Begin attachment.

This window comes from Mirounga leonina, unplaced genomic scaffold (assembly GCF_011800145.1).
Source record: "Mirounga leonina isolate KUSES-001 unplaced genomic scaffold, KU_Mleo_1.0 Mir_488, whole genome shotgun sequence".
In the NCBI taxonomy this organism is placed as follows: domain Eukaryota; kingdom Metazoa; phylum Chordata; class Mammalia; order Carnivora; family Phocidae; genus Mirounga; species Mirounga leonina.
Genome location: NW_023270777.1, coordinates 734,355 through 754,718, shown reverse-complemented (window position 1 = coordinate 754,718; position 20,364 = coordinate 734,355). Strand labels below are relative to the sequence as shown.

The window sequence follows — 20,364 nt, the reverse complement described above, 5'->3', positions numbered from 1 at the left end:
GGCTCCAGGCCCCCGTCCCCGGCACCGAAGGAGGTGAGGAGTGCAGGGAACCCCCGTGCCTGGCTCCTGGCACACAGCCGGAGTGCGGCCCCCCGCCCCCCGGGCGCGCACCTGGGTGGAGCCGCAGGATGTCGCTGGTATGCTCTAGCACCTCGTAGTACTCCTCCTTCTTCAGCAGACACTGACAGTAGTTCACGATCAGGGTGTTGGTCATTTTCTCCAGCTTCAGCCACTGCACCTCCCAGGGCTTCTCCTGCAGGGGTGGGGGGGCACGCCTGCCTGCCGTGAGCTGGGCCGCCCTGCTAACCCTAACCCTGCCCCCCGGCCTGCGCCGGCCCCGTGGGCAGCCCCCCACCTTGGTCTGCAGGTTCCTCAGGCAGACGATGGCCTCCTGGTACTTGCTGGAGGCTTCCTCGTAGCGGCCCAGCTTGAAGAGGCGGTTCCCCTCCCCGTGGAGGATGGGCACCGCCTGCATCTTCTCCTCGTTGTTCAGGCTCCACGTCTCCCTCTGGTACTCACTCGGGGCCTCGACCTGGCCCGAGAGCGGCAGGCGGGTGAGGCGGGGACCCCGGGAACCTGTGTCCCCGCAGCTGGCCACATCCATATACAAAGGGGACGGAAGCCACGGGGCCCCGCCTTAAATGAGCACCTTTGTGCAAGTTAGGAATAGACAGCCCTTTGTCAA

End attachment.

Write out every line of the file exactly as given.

This window comes from Mirounga leonina, unplaced genomic scaffold (assembly GCF_011800145.1).
Source record: "Mirounga leonina isolate KUSES-001 unplaced genomic scaffold, KU_Mleo_1.0 Mir_488, whole genome shotgun sequence".
In the NCBI taxonomy this organism is placed as follows: domain Eukaryota; kingdom Metazoa; phylum Chordata; class Mammalia; order Carnivora; family Phocidae; genus Mirounga; species Mirounga leonina.
Genome location: NW_023270777.1, coordinates 734,355 through 754,718, shown reverse-complemented (window position 1 = coordinate 754,718; position 20,364 = coordinate 734,355). Strand labels below are relative to the sequence as shown.

The window sequence follows — 20,364 nt, the reverse complement described above, 5'->3', positions numbered from 1 at the left end:
GGCTCCAGGCCCCCGTCCCCGGCACCGAAGGAGGTGAGGAGTGCAGGGAACCCCCGTGCCTGGCTCCTGGCACACAGCCGGAGTGCGGCCCCCCGCCCCCCGGGCGCGCACCTGGGTGGAGCCGCAGGATGTCGCTGGTATGCTCTAGCACCTCGTAGTACTCCTCCTTCTTCAGCAGACACTGACAGTAGTTCACGATCAGGGTGTTGGTCATTTTCTCCAGCTTCAGCCACTGCACCTCCCAGGGCTTCTCCTGCAGGGGTGGGGGGGCACGCCTGCCTGCCGTGAGCTGGGCCGCCCTGCTAACCCTAACCCTGCCCCCCGGCCTGCGCCGGCCCCGTGGGCAGCCCCCCACCTTGGTCTGCAGGTTCCTCAGGCAGACGATGGCCTCCTGGTACTTGCTGGAGGCTTCCTCGTAGCGGCCCAGCTTGAAGAGGCGGTTCCCCTCCCCGTGGAGGATGGGCACCGCCTGCATCTTCTCCTCGTTGTTCAGGCTCCACGTCTCCCTCTGGTACTCACTCGGGGCCTCGACCTGGCCCGAGAGCGGCAGGCGGGTGAGGCGGGGACCCCGGGAACCTGTGTCCCCGCAGCTGGCCACATCCATATACAAAGGGGACGGAAGCCACGGGGCCCCGCCTTAAATGAGCACCTTTGTGCAAGTTAGGAATAGACAGCCCTTTGTCAA